We’re quick to disbelieve and ignore allegations of violence
It will take more than just Joe Biden shunting Donald Trump out of the White House to rid the world of powerful misogynists – as this week showed.
In case you missed it amid the election madness, this was the week when Johnny Depp lost his libel case against News Group Newspapers. Judge Andrew Nicol concluded that The Sun was justified in calling Depp a “wife-beater”. It is hardly cause for celebration to discover that one of Hollywood’s highest-paid actors is indeed a violent and abusive man. Neither was the fact that #JusticeforJohnnyDepp started trending on Twitter within hours of the verdict.
Though it is important to note that this was “only” a libel case and Depp was not on trial himself, the whole thing was again pegged by the media as a test of the MeToo movement. I rather think it was more of a test of Amber Heard, the actor who used to be married to Depp, whose harrowing, detailed and embarrassing testimony about her experiences formed the basis of the judge’s verdict. And this is what has got the #JusticeforJohnny campaign particularly exercised. Why believe her?
Victims of abuse – the vast majority of whom of course are women – face barrier after barrier to both protection and justice. To take just one example, access to refuges is sorely inadequate: 64 per cent of refuge referrals were declined in 2019 according to Women’s Aid. The same could be said of police protection, evidence gathering techniques and, by extension, conviction rates. The system in this country makes escaping an abusive relationship rather like fleeing a wolf by climbing a mountain with your legs tied together. The chances of making it are vanishingly small, and even trying might seem more dangerous than staying put.
The case of Ryan Giggs reveals more about how women are treated when allegations of violence surface. The former Manchester United footballer and current Wales manager was arrested this week for allegedly assaulting his girlfriend, Kate Greville. The BBC headline read: “Ryan Giggs denies assault allegations after arrest.” The syntax, typical in stories like this, foregrounds his denial instead of the arrest. In the article itself, once the important business of how Welsh football will cope without him has been fulsomely examined, there are nine words on the assault in the very last line. Of those nine words, six are: “…but did not require any treatment.” So that’s OK, then.
The BBC has recent form in this regard – it was forced to withdraw a trailer for a documentary about Oscar Pistorious, the former sprinter who murdered his girlfriend Reeva Steenkamp in 2013 by shooting her four times through a locked toilet door. The documentary, which is called The Trials of Oscar Pistorious, is all about her killer’s story. The trailer failed to mention his victim’s name.
The rise in domestic abuse that happened during the first lockdown was a grim inevitability and, though it’s cold comfort for the women in immediate danger as we enter a second lockdown, there has been some progress towards systematic improvement since March. The Domestic Abuse Bill quietly completed its journey through the Commons on 6 July this year. It’s not perfect – key omissions include provisions for migrant women, legislation about revenge porn, and protections for women who commit crimes in order to escape their abuser – but it’s a good start.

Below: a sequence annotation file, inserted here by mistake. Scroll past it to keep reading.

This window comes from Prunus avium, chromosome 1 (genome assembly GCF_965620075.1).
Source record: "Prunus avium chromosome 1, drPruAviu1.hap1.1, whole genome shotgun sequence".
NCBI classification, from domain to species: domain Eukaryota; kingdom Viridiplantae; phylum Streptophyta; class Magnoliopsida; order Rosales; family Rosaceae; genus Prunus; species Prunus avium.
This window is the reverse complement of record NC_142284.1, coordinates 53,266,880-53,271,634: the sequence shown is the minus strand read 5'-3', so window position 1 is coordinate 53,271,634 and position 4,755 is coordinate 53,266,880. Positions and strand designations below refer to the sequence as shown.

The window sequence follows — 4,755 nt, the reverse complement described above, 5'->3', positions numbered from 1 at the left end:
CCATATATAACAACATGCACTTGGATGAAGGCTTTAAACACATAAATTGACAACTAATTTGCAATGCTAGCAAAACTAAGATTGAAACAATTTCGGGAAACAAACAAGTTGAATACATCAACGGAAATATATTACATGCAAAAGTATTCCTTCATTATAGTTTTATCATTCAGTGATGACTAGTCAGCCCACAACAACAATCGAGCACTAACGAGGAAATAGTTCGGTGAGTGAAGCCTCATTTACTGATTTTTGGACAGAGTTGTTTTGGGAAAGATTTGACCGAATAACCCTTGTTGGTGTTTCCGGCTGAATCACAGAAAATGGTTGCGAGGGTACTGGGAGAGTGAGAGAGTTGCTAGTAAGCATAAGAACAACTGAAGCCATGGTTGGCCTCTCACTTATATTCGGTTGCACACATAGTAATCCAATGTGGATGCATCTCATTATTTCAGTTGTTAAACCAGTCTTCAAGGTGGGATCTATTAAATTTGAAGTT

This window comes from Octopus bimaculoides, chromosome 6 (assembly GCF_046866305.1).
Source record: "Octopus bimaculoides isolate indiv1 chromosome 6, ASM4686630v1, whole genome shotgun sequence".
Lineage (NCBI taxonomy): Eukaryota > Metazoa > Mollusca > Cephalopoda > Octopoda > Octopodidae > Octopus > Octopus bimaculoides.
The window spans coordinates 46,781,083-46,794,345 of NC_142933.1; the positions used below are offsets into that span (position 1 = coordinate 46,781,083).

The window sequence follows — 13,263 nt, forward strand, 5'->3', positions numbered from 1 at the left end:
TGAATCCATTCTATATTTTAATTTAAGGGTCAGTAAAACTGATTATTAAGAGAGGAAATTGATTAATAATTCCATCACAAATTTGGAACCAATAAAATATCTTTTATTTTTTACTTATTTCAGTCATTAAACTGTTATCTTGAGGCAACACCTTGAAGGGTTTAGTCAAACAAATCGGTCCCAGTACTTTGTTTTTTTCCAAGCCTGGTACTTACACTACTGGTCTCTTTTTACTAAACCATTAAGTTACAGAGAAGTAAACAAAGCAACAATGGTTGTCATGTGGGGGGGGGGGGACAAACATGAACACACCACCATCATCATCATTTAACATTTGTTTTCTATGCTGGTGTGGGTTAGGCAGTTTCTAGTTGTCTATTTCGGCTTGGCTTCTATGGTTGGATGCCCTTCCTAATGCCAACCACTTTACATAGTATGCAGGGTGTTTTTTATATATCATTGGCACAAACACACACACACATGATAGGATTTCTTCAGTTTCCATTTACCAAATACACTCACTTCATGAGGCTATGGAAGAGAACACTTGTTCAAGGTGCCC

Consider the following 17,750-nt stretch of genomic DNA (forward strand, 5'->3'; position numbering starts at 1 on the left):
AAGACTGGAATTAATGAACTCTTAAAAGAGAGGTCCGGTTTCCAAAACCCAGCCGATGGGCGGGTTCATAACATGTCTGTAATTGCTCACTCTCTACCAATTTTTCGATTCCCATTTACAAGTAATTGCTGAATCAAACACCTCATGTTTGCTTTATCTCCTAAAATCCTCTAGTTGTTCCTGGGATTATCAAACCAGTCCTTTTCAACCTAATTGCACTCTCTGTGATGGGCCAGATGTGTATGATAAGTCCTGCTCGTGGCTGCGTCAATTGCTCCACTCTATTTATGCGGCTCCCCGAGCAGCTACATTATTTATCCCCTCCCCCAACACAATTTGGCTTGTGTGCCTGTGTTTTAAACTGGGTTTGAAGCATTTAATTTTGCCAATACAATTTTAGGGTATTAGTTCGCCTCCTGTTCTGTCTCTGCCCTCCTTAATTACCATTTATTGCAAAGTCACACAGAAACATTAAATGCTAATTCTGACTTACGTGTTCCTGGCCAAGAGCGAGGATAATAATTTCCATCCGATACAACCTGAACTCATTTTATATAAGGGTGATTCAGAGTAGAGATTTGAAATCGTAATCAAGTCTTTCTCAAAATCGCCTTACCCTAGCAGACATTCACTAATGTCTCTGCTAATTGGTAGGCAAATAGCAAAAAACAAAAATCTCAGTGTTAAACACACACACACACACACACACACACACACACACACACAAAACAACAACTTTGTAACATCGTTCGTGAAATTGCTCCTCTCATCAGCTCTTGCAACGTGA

What the DA Bill can’t handle, and what the Depp case highlighted, is another, subtler but just as damaging barrier to scaling that mountain. It evades neat capture by statistics or policy, but it pervades our culture and our relationships – and it is deadly. It is deadly because it doesn’t just keep women from reporting their abuse, it stops them from recognising it.
Unhealthy power dynamics in heterosexual relationships aren’t just normalised but romanticised right across the media and popular culture. Think: Phantom of the Opera, Beauty and the Beast, Twilight, Love Actually, The Notebook and hit Netflix TV drama You. I could go on. Every one features a creepy man spying on, trapping or otherwise damaging a woman either emotionally, physically, or both, and all in the name of love.
It’s no wonder that Women’s Aid found in 2018 that a third of women have been in an abusive relationship; while those who said they hadn’t did agree that they had experienced at least one form of abusive behaviour by a partner – they just didn’t realise it was abusive. So if my maths is correct, that’s basically everyone.
Feminist linguists, activists and campaigners against VAWG (violence against women and girls) have said all of this before, time and time and time again. There are direct lines between the inexplicable popularity of the misogynist president, the rolling back of abortion rights, the dogged persistence of the gender pay gap, and the global epidemic of male violence on women.
But as long as the headline writers appear to care more about the stain on the male celebrity’s reputation than the name of the woman he’s alleged to have assaulted or killed, and as long as our starting point when we hear women’s stories of abuse is still disbelief in spite of mounting evidence that it happens to most of us, countless women are going to be left stranded at the bottom of the mountain with the wolf.
Photographs Getty Images